New Babylon was the first in a series of screenings detailing the collaboration between Shostakovich and Kozintsez/Trauberg’s Factory of the Eccentric Actor (FEKS). Alongside the musical events was a strand of Georgian films, so all in all there was a large Soviet presence at the fest. Interestingly, many of the Collegians had never seen these films before, and hitherto unknown Soviet actors like Yelena Kuzmina, Pyotr Sobolevsky and Sergei Gerasimov had become familiar faces by the week’s end.

Sunday began with the first in a long line of screenings dedicated to Antarctic expeditions – no doubt prompted by last year’s release of The Great White Silence. It seems that every nation bound for the pole took along a camera. Sunday’s batch included Roald Amundson’s Norwegian effort, as well as examples from Scotland, Japan and fragments of  Australian Douglas Mawson’s attempt. The latter was a fascinating example screened alongside reconstructed versions of the lecture that accompanied the film’s various incarnations on tour in the 1910s. The lecture provided some charming commentary of the explorers’ interactions with elephant seals (or ‘sea elephants’, as they shall henceforth be known!).

The afternoon provided a break from heavy travelogues and Soviet films as the Children’s Orchestra of Pordenone performed the music to Oswald the Rabbit in Oh Teacher! (1927) and Buster Keaton’s The Electric House (1922). While it’s not difficult to be charmed by young musicians, it should be stated that those kids are obscenely talented. I was tempted to duck out of the Chaplin double-bill that followed, but was glad that I stayed because the accompaniment came from an awesome brass quintet called Spillimbrass. It’s amazing how new music can make old jokes seem fresh.

In the evening came Mantrap (1926), directed by Victor Fleming and starring Clara Bow as a hopelessly flighty city girl intent on living in the wilds with her yokel husband. At times you forget that the film is silent, and assume that it must have come from the 1940s screwball heyday.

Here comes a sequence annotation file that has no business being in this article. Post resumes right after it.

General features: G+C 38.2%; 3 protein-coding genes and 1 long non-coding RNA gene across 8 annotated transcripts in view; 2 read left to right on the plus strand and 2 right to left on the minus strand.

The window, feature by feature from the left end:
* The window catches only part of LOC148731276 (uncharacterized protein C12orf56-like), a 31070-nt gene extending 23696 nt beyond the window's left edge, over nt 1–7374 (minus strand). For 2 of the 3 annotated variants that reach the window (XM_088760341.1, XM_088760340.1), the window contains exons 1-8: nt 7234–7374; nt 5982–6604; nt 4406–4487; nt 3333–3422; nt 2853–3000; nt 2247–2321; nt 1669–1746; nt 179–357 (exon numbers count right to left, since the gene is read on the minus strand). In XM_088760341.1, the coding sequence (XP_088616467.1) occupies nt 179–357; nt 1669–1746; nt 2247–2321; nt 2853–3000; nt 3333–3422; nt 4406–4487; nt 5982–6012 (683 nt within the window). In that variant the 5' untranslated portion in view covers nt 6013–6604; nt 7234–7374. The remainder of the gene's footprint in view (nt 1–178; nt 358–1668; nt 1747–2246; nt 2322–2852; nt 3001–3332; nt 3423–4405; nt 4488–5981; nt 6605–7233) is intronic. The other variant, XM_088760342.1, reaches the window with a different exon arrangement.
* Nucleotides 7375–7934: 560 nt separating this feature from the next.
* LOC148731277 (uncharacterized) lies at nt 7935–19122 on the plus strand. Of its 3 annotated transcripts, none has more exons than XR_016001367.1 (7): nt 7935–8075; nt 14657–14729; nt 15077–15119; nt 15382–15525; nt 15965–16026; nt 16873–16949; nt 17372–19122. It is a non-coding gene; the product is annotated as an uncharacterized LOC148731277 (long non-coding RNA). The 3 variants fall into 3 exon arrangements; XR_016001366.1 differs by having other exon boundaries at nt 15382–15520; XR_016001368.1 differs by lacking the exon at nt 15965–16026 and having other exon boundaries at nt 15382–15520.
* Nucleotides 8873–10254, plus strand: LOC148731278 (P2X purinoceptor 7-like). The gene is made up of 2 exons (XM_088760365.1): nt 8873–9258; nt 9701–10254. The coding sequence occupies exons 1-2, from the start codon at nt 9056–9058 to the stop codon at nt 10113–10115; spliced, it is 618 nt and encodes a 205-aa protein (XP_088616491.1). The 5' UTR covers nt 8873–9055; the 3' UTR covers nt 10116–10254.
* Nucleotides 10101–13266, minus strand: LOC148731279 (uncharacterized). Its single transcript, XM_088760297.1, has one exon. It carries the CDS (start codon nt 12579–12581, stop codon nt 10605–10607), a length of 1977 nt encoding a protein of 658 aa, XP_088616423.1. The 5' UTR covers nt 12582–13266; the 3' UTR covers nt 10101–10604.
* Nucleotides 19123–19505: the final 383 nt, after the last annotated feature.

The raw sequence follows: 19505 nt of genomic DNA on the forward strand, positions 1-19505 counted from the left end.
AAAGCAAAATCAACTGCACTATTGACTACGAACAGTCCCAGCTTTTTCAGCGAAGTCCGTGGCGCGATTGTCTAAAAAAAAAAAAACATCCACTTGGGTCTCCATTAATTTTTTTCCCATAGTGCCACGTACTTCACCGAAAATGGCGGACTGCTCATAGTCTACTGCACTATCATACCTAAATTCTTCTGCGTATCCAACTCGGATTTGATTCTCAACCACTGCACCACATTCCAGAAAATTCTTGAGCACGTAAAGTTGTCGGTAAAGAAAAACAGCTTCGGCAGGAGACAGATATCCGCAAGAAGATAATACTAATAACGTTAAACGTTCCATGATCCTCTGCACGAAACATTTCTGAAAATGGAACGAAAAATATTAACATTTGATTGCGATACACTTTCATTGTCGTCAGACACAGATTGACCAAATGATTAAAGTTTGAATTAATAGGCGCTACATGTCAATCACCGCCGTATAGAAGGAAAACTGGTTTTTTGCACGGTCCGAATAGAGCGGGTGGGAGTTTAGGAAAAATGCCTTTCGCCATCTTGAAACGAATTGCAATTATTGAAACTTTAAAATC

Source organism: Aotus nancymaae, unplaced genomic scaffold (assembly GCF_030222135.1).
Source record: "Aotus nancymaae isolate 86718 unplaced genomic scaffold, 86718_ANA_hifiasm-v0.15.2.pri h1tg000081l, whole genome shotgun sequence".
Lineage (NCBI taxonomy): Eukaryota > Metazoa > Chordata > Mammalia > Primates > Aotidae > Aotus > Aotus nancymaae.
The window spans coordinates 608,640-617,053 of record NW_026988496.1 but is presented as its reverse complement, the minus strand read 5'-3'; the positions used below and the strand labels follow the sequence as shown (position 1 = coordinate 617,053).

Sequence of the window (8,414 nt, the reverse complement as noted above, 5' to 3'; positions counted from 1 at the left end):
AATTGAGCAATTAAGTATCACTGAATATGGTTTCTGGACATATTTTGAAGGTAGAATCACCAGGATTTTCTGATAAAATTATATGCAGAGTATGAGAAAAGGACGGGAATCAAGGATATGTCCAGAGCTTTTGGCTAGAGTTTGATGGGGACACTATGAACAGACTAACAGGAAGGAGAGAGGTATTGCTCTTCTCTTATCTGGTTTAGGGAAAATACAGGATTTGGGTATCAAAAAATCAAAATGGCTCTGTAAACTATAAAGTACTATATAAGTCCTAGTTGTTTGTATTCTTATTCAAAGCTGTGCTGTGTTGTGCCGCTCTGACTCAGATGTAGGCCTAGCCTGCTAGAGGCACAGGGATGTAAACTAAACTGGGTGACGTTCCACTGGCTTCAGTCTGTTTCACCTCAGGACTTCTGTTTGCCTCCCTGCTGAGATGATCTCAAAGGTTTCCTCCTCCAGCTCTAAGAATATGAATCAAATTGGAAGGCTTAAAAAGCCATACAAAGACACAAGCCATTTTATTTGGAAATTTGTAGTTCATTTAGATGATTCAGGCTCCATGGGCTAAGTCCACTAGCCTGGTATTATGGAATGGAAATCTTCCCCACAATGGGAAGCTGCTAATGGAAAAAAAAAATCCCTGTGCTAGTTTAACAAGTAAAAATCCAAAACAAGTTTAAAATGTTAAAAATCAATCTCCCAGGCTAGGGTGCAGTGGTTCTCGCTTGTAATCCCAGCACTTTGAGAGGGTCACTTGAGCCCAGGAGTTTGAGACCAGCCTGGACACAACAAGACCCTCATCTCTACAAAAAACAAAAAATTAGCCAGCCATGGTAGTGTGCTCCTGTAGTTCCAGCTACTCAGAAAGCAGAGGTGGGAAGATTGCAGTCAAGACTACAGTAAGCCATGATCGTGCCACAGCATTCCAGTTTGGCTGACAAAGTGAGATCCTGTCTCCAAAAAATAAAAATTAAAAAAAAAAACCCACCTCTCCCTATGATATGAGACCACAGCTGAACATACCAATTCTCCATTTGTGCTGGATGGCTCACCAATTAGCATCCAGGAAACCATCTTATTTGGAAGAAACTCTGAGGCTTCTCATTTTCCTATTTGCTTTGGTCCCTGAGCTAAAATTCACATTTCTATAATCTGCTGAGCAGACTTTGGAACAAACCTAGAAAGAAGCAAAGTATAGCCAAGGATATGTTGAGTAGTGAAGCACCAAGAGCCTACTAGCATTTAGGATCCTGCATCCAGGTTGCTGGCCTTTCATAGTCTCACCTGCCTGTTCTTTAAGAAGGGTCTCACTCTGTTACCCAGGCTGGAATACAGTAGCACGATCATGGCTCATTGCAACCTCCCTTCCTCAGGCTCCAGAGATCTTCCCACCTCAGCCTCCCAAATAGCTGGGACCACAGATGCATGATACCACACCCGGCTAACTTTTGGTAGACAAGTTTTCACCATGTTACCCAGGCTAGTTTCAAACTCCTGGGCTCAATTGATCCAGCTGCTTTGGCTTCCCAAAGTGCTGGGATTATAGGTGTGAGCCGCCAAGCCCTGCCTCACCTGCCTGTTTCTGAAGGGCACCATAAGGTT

The last film I saw was Die Sklavenkonigin (1924) – a biblical epic directed by Michael Kertesz (who later became Curtiz and directed Casablanca et al.). The story juxtaposes the magnificent Egyptian set-pieces with a love story between a Pharoah prince and a Hebrew slave. Can’t say much more than that as I slept through half of the film – a pattern which repeated itself in all the late-night screenings.

Despite the fact that the festival started late on the Saturday, somehow the programmers managed to shoehorn in over 40 films! More from the fest tomorrow.

festival dispatch: Le Giornate del Cinema Muto, Pordenone 2011

It’s early days re: blog, and yet I must already apologise for disappearing for a week or so. I will be attending the 30th Pordenone Silent Film Festival as an Associate Collegian. The festival’s Collegium is a place for young silent cinema researchers to come together and share their thoughts on the festival programme with visiting experts in film history, research and preservation. This year’s visitors include archivist Paolo Cherchi-Usai, historian Kevin Brownlow and curator Bryony Dixon among many other professionals researching the silent screen. <—This is incredibly exciting for a new film archivist!

Pordenone Silent Film Festival

When I return there will be a blow-by-blow account of the festival screenings and the Collegium talks. In the meantime,  there are a couple of posts queued up for this coming week.